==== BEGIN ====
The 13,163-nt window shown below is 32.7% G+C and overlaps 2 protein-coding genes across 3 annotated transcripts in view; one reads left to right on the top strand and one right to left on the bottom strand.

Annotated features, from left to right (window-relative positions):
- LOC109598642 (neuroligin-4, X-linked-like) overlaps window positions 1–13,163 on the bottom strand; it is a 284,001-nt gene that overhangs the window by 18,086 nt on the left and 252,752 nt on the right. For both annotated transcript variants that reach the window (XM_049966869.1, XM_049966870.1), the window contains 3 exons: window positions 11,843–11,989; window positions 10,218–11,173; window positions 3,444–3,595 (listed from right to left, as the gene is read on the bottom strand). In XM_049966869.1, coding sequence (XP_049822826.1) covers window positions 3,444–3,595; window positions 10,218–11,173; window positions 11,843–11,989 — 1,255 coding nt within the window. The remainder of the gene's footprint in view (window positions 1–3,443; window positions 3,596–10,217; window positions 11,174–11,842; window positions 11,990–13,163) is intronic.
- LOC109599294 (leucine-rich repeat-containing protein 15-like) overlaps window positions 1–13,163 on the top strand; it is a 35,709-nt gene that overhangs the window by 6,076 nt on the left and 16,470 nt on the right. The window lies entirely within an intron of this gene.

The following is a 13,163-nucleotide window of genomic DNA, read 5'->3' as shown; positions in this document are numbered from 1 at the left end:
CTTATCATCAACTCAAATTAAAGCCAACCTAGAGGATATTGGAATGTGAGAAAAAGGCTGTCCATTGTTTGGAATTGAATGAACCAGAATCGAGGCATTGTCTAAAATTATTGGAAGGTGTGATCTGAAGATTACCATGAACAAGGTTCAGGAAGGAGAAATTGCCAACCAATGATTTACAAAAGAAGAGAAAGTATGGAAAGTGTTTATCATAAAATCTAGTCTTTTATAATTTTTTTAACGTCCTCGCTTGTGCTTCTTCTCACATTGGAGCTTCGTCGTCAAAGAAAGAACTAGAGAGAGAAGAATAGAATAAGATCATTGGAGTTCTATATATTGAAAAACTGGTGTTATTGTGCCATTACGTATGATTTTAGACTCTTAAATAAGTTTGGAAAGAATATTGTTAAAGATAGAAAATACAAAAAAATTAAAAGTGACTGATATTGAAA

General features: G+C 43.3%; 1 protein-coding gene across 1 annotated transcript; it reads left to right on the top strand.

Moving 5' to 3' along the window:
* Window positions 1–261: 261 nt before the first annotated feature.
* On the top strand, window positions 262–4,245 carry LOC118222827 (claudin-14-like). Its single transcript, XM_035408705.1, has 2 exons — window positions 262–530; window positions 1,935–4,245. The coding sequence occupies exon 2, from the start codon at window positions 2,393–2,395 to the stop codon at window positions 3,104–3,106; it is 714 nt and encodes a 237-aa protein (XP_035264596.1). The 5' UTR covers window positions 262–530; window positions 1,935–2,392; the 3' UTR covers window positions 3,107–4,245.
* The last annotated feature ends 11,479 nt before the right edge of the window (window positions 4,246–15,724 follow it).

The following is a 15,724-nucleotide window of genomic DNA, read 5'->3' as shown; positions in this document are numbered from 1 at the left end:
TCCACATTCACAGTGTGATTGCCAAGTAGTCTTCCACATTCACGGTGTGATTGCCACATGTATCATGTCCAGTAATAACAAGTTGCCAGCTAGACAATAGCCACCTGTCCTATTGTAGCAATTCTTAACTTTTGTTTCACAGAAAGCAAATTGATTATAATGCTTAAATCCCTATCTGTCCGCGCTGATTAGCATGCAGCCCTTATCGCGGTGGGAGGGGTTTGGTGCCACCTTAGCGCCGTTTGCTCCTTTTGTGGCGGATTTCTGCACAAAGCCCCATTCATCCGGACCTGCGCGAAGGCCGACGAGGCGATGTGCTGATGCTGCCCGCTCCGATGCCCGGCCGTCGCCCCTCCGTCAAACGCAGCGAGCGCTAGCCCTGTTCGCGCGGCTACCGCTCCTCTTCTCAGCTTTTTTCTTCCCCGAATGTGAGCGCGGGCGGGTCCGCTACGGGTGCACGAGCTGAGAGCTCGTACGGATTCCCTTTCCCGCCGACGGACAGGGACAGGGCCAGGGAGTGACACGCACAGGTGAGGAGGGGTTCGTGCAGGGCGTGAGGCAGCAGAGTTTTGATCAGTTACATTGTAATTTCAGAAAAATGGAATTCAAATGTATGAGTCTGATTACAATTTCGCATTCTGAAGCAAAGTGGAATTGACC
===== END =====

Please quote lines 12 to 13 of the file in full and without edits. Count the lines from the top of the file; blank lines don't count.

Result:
The following is a 15,724-nucleotide window of genomic DNA, read 5'->3' as shown; positions in this document are numbered from 1 at the left end:
TCCACATTCACAGTGTGATTGCCAAGTAGTCTTCCACATTCACGGTGTGATTGCCACATGTATCATGTCCAGTAATAACAAGTTGCCAGCTAGACAATAGCCACCTGTCCTATTGTAGCAATTCTTAACTTTTGTTTCACAGAAAGCAAATTGATTATAATGCTTAAATCCCTATCTGTCCGCGCTGATTAGCATGCAGCCCTTATCGCGGTGGGAGGGGTTTGGTGCCACCTTAGCGCCGTTTGCTCCTTTTGTGGCGGATTTCTGCACAAAGCCCCATTCATCCGGACCTGCGCGAAGGCCGACGAGGCGATGTGCTGATGCTGCCCGCTCCGATGCCCGGCCGTCGCCCCTCCGTCAAACGCAGCGAGCGCTAGCCCTGTTCGCGCGGCTACCGCTCCTCTTCTCAGCTTTTTTCTTCCCCGAATGTGAGCGCGGGCGGGTCCGCTACGGGTGCACGAGCTGAGAGCTCGTACGGATTCCCTTTCCCGCCGACGGACAGGGACAGGGCCAGGGAGTGACACGCACAGGTGAGGAGGGGTTCGTGCAGGGCGTGAGGCAGCAGAGTTTTGATCAGTTACATTGTAATTTCAGAAAAATGGAATTCAAATGTATGAGTCTGATTACAATTTCGCATTCTGAAGCAAAGTGGAATTGACC